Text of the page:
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THE FAIRY LADY'S MESSAGE

A Short Story

by
Amelia Cooke


Copyright © Joyce Gibbons   All rights reserved.
Published by: JGHawaii Publishing Co., Hawaii, U.S.A.
www.jghawaii.com


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Nick Harris stood by the window watching the middle-aged couple across the street laughing and teasing each other while working in the yard.  He smiled wistfully, remembering the time when he and his wife did the same before the accident two months ago.

"Dad?" Karen said softly, noticing how depressed her father has been since her mother's death.  They all missed her terribly, but she at least had her husband and son to help ease the pain.  Her father refused to move in with them, wanting to live alone in his house full of memories of their life together.

"Yes, Karen?   Are you ready to leave now?" he asked, still looking out the window.

"Paul has gone to the car, but I wanted to tell you I've left the numbers where we can be reached.  Bobby shouldn't be much trouble, he's been looking forward to your visit . . . and thanks Dad for volunteering to stay with him while we're gone. It was such a last-minute decision to go, but Paul said his client insisted we come there and I couldn't find anyone to sit with Bobby for the weekend," Karen said.

Nick turned at last and smiled,  "It's all right, Karen.   I guess it's about time to start getting out again.   It's just that . . . well, I don't . . ," Nick shrugged, "Never mind.  Just go and enjoy the trip.  It may be business, but at least you can see some tourist attractions while you're there.  Have a good time honey, and don't worry about Bobby," he said, putting his arm around her and giving her a hug.

"I love you, Dad," she said, choking up.  Karen turned quickly and stooped to kiss Bobby as he watched his favorite cartoon on the television.

"Take care of Grandpa," she whispered, as he giggled when she poked him in the side.

"We'll take care of each other, huh Grandpa?" Bobby said grinning at Nick.

"That's the best way, partner," he agreed, ruffling Bobby's curly hair.
 


Later that evening, Nick was startled when Bobby called,  "Grandpa !   Grandpa !   Come quick ! "

Hearing the urgency in Bobby's voice, Nick hurried to his grandson's room, chagrined that he was lost in thought again.

"What happened?" he asked, stooping down beside Bobby.

"Look, Grandpa, my tooth fell out ! "   Bobby said, holding out his hand with a small object resting on his palm.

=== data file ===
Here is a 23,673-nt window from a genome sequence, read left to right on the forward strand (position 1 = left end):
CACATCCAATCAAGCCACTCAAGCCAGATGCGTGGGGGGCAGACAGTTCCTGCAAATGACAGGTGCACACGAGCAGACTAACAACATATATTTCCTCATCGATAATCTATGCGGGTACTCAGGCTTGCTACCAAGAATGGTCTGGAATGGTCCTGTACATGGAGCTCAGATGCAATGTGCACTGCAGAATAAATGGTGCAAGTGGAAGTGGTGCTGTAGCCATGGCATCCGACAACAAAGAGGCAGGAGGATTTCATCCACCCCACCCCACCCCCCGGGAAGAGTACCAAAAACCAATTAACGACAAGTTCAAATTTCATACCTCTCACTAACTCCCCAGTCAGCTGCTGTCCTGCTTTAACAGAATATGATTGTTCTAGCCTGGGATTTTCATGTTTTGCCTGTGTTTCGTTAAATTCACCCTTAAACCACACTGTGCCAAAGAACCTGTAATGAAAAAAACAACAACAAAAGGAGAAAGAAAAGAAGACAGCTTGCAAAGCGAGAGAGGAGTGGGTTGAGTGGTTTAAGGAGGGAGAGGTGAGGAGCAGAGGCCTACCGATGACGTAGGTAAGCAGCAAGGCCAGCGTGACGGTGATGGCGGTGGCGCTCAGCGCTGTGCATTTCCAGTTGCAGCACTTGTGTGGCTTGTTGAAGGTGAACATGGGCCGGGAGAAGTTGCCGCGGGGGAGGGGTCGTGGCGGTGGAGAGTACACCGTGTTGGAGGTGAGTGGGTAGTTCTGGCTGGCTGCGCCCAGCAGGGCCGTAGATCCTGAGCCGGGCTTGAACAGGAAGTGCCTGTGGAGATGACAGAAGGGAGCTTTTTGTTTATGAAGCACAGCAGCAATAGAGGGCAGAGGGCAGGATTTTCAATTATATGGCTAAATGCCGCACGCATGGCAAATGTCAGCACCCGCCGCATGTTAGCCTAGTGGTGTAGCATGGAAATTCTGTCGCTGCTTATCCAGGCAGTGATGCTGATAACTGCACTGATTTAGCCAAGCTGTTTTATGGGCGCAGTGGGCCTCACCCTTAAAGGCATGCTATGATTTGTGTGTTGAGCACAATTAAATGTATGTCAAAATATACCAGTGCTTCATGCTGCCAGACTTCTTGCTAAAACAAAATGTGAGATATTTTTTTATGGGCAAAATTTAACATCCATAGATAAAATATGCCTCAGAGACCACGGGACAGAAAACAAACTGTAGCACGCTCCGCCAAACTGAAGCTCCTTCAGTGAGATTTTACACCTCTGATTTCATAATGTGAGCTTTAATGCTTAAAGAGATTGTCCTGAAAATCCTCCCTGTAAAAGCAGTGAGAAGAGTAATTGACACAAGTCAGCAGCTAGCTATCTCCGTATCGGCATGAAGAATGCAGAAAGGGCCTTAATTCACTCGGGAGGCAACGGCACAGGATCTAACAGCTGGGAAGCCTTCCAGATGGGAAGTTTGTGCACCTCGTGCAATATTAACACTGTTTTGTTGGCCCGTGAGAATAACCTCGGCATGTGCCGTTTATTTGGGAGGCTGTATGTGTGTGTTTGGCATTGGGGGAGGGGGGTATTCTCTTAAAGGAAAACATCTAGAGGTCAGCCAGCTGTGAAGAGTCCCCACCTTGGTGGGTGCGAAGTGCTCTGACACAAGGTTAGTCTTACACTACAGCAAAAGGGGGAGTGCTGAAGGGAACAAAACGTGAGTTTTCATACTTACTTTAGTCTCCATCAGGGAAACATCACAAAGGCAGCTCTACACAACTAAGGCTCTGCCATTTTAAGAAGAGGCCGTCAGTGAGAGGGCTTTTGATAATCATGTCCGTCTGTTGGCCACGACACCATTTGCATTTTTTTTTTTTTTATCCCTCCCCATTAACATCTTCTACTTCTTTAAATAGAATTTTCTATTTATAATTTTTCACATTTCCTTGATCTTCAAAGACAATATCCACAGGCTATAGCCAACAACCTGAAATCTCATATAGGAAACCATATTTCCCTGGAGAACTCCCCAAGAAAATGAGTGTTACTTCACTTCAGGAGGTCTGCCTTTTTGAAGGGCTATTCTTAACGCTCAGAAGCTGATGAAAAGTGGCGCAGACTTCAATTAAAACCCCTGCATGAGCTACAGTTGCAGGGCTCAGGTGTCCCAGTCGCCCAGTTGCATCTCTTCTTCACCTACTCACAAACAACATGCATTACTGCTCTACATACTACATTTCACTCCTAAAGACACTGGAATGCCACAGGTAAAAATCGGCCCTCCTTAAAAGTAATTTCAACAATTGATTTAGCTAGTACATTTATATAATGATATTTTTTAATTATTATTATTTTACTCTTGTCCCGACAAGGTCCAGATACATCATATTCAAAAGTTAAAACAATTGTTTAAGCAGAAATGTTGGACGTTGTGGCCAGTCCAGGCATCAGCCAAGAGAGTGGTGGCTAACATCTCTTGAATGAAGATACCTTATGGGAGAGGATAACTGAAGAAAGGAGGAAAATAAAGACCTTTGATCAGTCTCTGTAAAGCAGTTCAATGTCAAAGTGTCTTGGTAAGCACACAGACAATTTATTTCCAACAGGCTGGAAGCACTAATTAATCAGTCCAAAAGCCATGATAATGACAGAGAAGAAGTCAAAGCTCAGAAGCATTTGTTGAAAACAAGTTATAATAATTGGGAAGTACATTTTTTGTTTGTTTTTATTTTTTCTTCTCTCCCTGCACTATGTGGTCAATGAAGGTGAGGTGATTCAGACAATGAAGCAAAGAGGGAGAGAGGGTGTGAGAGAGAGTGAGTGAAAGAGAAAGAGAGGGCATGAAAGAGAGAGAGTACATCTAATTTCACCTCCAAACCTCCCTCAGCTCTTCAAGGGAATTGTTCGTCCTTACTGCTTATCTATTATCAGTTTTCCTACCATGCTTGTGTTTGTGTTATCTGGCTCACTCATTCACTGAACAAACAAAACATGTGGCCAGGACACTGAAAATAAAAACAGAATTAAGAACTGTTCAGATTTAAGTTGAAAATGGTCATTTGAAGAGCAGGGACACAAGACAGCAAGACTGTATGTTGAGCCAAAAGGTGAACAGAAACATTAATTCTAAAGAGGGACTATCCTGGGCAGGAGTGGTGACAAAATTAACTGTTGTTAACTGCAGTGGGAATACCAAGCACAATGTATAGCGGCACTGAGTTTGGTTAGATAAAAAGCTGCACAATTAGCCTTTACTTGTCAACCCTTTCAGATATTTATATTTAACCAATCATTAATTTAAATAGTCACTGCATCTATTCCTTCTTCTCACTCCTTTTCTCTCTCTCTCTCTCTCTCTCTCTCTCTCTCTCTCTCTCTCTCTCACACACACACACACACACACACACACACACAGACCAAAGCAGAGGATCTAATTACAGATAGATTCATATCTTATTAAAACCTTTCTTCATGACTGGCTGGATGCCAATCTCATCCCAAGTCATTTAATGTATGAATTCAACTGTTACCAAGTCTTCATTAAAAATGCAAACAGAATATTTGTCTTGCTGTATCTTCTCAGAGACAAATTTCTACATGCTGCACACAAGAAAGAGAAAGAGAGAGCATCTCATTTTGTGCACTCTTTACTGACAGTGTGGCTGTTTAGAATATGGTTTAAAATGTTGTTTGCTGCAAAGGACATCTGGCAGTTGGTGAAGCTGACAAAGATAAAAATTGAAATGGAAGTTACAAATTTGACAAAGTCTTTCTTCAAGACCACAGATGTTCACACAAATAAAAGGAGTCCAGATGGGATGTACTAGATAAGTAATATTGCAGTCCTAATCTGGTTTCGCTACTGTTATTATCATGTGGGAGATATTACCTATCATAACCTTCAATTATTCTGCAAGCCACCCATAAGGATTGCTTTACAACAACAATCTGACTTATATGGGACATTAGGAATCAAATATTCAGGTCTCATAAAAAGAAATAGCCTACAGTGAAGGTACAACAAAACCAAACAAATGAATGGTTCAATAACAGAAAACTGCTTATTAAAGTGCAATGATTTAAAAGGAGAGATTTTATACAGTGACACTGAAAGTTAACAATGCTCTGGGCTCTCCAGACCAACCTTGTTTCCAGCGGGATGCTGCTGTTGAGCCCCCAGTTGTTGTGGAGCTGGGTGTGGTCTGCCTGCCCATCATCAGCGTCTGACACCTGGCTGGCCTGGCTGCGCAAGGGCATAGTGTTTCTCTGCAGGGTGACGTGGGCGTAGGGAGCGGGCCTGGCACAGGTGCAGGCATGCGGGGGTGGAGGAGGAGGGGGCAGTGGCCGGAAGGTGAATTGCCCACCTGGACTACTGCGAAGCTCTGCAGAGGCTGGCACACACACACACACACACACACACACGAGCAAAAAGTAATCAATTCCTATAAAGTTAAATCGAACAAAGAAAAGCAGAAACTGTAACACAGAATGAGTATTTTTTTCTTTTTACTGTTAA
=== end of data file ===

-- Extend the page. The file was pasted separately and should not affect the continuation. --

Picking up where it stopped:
"Well, well, you lost your first tooth ! "   Nick chuckled, relieved that it wasn't anything more serious.

"But Grandpa, I just growed it . . . and now it fell out ! "

"Don't worry Bobby that one was a baby tooth.  It falls out to make room for a grown-up tooth.  That proves you're not a baby anymore.  Soon, the others will fall out, one-at-a-time of course, and you'll get more grown-up teeth."

"Can I keep it Grandpa?" Bobby asked, surveying the tooth with interest.

Knowing that his daughter would want to save Bobby's first baby tooth with the rest of the mementos of her son's development, Nick didn't want to take the chance Bobby might lose it.

"Well . . . I'll tell you what you should do," he advised, "Put the tooth under your pillow, and tonight the Tooth Fairy will come and take it away.  In its place, she will leave you something else like . . . oh, maybe a quarter, or a dime . . . depending on what she has with her."

"Who is the Tooth Fairy, Grandpa?   Why does she want my tooth?"

Nick smiled at his grandson, then sat down on a chair, getting comfortable to tell his story . . . a story he had told his children and all his other grandchildren through the years.

"You see, Bobby, the Tooth Fairy, is from Fairyland.  She's a very beautiful lady, and . . . " he paused as Bobby tugged on his sleeve to interrupt.

"You seen her, Grandpa?   What does she look like?" Bobby asked, awed that his grandfather really saw a fairy.

"Now let me think . . . , it was a long time ago, you know.   Ah, I remember . . . she had long silky hair, the color of golden honey, and eyes like the blue summer sky," Nick said with a dreamy, far-off gaze, envisioning his wife in her youth and the first time he met her at a dance.

"Her gown was a shimmering blue, satin, that brought out the sparkle in her eyes . . ."

Bobby propped his elbow on the arm of the chair and rested his chin on his hand as he listened.  The action snapped Nick out of his reminiscing. Clearing his throat of the lump that had developed, Nick continued with his story.

"....and the gown was adorned with thousands of little baby teeth, all polished up like pearls.  At the time the Fairy received each tooth, she'd engraved it with the name of the child.  Why, do you know that she has some with my name on it, and your daddy and mommy's too?  Oh, she loves to collect baby teeth !   They are as precious to her as diamonds. When the Fairy takes the tooth from under your pillow, right away she touches it with her magic wand and imprints your name on it ! "   Nick said, as he made an elaborate gesture with an imaginary wand toward the tooth in Bobby's hand.